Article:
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Tengswich of Andernach

„The report of your saintliness has flown far and wide and has brought to our attention things wondrous and remarkable. (…) We have, however, also heard about certain strange and irregular practices that you countenance. They say that on feast days your virgins stand in the church with unbound hair when singing the psalms and that as part of their dress they wear white, silk veils, so long that they touch the floor. Moreover, it is said that they wear crowns of gold filigree (…), and that they adorn their fingers with golden rings. (…) Moreover, that which seems no less strange to us is the fact that you admit into your community only those women from noble, well-established families and absolutely reject others who are of lower birth and of less wealth. Thus we are struck with wonder and are reeling in confusion when we ponder quietly in our heart that the Lord himself brought into the primitive Church humble fishermen and poor people (…).“

Tengswich of Andernach addressed these criticising words to Hildegard of Bingen between 1148 and 1152. Tengswich herself lead a Canoness monastery in Andernach and represented an ideal conception of poverty. Different to Hildegard, Tengswich did not come from an ancient noble family, but from a family that had just recently moved up to the ennobled servants (ministeriales). Tengswich further wrote to Hildegard „which authority would justify this cloistral tradition“ – well aware that such a tradition did not exist. Basically, this letter was not only about Hildegard’s monastery specifically, but also different attitudes towards spiritual life between the „old“ Benedictines and the new reformed orders of the 11th and 12th century were revealed. As letters were normally a public means of communication in the Middle Ages, the criticism of the Abbess on the Rupertsberg was heard by many people and thus was not a bad „advertising medium“. Hildegard, on the other hand, had experienced similarly strict views on the asceticism of nuns during her time with Jutta of Sponheim and deliberately decided against them. As for all members of the Benedictine order, the rule set up by St. Benedict was only seen as a guideline for her actions.

In an interpretation of this rule by Hildegard, the Abbess of the Rupertsberg discussed her attitude, according to which all that was not explicitly forbidden, was permitted and the right balance was the decisive factor. To the criticism of Tengswich, Hildegard reacted as a prophet and refrained from justifications or any personal words:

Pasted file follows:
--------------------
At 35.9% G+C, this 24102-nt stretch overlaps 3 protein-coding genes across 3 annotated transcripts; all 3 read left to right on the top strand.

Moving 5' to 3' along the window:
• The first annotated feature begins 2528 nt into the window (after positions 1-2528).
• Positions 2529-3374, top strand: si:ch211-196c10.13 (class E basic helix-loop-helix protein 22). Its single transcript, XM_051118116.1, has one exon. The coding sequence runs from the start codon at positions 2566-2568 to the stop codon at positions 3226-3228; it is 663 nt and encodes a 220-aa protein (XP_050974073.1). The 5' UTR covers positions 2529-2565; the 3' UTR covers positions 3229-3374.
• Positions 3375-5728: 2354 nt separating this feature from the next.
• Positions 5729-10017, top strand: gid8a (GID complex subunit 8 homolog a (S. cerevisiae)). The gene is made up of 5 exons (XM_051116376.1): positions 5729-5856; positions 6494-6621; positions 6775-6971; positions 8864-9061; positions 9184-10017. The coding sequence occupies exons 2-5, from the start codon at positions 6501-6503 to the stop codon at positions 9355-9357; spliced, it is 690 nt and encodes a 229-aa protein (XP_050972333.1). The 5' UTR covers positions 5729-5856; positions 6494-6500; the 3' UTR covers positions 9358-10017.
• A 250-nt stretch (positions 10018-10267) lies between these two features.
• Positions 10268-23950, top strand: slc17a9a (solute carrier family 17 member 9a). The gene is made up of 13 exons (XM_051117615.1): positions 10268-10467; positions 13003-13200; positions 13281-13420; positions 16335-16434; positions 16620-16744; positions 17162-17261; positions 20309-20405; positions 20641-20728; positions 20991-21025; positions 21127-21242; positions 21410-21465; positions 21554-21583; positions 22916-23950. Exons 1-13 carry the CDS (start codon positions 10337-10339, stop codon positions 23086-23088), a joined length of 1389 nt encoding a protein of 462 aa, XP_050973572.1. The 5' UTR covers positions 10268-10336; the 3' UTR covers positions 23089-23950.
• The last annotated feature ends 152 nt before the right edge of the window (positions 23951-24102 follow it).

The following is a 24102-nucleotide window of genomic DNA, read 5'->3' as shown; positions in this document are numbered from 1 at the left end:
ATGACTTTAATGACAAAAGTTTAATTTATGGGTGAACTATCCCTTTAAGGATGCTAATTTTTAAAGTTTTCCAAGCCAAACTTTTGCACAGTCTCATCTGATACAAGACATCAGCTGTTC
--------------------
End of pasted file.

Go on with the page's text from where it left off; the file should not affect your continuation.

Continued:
„The living fountain says: (…) Virgins are joined together in the sanctity of the Holy Spirit and in the dawn of virginity. It is for this reason that it is proper, through this license and through the revelation of the mystical breath of the finger of God, that a virgin decks herself in clothes of dazzling white, as a shining symbol of her betrothal to Christ.“

So, the custom shall represent the festively dressed virgins as brides of Christ. Hildegard also spoke explicitly about the noble nuns.

„And what rational person would bring together all his animals – oxen, asses, sheep and young goats – haphazardly into a single stable? For the same reason let there be discrimination in these matters, lest diverse people, all herded together, become divided whether through pride or disgrace.“

In this regard, she distinguished herself from the attitudes of her time and the statements of authorities such as Paul or Benedict. Some historians assume that Hildegard wanted to establish a representative position for her monastery in competition with the many new foundations of the time, and she was successful. Her reputation did not suffer serious damage after the letter by Tengswich. The opposite was the case; more and more people sought her advice. They came from the entire Empire and from far beyond

„crowds of both genders streamed to her from all directions, who she, through the grace of God, gave admonition and advice suitable for all ways of life.“